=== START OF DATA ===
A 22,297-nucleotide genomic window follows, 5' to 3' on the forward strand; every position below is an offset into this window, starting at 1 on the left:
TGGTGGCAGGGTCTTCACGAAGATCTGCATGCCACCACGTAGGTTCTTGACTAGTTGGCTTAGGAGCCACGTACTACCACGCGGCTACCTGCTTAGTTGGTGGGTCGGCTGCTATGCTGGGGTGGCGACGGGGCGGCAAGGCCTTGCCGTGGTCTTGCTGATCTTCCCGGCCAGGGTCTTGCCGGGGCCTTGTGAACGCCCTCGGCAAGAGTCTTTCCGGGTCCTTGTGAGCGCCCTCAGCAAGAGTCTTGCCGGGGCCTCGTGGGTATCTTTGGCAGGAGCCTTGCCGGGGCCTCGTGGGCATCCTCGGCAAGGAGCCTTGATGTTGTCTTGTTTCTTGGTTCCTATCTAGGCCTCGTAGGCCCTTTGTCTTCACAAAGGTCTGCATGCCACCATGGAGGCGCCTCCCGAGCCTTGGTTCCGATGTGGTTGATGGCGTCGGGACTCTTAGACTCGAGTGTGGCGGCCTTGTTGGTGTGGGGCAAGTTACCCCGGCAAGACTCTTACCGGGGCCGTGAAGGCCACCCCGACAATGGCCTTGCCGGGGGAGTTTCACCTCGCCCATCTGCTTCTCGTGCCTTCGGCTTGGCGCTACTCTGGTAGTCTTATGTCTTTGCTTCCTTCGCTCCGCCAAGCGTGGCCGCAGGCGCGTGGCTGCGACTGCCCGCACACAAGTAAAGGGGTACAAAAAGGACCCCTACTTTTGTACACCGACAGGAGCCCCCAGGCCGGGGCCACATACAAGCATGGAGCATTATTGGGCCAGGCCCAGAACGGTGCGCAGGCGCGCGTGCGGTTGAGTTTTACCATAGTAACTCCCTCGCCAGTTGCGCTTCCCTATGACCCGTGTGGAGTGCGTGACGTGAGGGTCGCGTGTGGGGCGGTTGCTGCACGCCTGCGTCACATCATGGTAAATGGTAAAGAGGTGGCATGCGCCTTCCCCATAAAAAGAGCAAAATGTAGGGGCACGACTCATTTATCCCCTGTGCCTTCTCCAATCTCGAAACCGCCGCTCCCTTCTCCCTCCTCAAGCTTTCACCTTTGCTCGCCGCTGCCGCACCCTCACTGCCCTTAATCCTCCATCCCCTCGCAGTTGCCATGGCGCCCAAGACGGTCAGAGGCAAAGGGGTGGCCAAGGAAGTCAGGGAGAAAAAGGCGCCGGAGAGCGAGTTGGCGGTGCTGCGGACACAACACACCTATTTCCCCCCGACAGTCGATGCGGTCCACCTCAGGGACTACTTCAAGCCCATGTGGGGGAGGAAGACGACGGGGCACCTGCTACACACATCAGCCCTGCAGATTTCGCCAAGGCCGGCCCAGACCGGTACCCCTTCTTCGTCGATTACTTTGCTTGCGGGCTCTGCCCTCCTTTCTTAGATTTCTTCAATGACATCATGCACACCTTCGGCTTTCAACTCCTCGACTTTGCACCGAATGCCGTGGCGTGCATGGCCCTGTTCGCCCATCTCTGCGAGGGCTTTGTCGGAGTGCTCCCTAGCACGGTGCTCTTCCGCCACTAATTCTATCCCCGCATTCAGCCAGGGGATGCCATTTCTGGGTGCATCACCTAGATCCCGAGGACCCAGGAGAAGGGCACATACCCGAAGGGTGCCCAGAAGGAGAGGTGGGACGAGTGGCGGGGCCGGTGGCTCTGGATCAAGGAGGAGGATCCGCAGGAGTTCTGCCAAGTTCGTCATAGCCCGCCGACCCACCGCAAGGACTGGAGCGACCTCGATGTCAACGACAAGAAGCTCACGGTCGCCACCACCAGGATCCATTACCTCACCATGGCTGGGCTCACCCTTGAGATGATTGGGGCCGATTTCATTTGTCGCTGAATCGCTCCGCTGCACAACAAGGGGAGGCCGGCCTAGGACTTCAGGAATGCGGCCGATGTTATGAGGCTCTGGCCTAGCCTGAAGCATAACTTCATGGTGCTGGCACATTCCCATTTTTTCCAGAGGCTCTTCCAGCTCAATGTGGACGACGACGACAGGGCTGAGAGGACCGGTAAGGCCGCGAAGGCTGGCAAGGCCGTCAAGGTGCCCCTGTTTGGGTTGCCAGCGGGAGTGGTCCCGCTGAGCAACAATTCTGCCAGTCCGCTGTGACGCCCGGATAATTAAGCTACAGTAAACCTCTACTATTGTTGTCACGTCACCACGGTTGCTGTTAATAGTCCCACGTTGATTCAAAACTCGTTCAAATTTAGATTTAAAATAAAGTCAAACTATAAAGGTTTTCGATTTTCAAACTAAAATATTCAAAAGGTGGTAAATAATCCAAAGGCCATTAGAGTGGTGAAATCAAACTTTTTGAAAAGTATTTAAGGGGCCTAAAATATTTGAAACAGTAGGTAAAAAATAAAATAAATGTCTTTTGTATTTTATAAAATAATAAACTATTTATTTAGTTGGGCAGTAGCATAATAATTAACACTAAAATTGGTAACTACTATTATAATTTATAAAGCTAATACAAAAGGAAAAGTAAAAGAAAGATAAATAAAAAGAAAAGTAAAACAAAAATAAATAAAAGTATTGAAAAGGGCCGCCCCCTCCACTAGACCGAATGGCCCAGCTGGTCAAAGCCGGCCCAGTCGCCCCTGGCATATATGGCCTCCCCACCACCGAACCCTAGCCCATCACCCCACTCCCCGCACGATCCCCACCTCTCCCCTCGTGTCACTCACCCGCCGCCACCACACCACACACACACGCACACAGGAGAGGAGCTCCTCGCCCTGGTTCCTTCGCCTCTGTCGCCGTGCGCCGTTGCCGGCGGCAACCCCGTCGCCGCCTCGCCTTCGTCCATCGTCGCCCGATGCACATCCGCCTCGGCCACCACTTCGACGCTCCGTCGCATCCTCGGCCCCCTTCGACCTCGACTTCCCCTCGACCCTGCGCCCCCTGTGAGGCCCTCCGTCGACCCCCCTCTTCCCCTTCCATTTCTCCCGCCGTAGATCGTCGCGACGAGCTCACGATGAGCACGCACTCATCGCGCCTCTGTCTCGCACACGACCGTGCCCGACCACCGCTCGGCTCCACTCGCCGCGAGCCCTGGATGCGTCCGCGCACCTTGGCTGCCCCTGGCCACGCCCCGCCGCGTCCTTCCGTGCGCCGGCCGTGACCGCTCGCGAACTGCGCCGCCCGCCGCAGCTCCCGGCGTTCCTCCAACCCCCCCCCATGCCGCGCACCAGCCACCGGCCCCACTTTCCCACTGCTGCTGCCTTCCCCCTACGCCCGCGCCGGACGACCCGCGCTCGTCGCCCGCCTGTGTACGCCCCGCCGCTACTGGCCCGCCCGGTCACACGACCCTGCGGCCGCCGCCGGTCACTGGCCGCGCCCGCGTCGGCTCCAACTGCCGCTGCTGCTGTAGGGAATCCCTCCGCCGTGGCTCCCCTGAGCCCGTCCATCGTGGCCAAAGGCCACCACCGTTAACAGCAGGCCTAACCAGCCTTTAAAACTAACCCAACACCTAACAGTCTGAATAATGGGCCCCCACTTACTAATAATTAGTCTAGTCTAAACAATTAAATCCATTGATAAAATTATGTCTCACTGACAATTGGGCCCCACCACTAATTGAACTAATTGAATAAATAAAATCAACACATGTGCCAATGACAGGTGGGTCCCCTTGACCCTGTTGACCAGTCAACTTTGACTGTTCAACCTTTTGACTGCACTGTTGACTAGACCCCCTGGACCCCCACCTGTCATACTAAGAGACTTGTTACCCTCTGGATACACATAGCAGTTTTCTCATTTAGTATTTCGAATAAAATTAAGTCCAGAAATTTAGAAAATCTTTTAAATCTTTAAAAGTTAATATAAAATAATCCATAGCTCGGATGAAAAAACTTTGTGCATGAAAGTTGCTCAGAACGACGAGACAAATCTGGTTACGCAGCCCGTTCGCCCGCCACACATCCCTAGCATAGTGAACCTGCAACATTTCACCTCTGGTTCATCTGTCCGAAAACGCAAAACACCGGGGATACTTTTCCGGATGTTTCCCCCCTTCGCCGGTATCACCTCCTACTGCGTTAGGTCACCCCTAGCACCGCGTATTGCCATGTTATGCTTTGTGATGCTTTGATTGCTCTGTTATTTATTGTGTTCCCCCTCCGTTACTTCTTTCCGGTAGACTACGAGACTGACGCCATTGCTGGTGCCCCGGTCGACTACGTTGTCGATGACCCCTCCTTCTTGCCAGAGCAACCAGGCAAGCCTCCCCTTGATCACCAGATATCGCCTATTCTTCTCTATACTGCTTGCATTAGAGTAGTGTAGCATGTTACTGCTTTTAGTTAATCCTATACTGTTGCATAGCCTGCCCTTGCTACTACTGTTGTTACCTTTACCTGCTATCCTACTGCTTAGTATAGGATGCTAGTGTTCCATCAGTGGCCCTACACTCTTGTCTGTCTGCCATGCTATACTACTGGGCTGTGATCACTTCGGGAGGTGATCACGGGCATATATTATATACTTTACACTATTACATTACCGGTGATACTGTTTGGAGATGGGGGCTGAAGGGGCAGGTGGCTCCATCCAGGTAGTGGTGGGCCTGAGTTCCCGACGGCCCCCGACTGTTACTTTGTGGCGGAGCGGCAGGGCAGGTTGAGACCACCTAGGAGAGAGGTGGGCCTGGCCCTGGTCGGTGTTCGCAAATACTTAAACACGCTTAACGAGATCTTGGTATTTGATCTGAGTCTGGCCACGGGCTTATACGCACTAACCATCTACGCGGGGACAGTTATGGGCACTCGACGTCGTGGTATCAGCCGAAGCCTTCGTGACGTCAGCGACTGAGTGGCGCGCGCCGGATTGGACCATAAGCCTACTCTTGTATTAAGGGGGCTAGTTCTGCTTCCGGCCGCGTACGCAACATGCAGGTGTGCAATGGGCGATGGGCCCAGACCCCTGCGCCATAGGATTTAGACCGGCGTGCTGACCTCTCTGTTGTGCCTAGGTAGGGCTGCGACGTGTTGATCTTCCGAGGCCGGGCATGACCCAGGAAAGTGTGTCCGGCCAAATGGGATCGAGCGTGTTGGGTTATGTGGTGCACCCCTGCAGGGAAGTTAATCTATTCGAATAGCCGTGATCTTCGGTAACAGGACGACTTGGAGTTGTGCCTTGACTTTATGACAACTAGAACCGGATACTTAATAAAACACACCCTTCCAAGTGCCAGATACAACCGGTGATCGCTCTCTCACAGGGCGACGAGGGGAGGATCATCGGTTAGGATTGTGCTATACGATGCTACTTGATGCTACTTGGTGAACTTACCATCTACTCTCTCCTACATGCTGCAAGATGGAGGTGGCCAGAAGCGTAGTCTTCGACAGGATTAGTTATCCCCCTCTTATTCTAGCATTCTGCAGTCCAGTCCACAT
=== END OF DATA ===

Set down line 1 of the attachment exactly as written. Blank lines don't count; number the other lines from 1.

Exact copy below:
A 22,297-nucleotide genomic window follows, 5' to 3' on the forward strand; every position below is an offset into this window, starting at 1 on the left: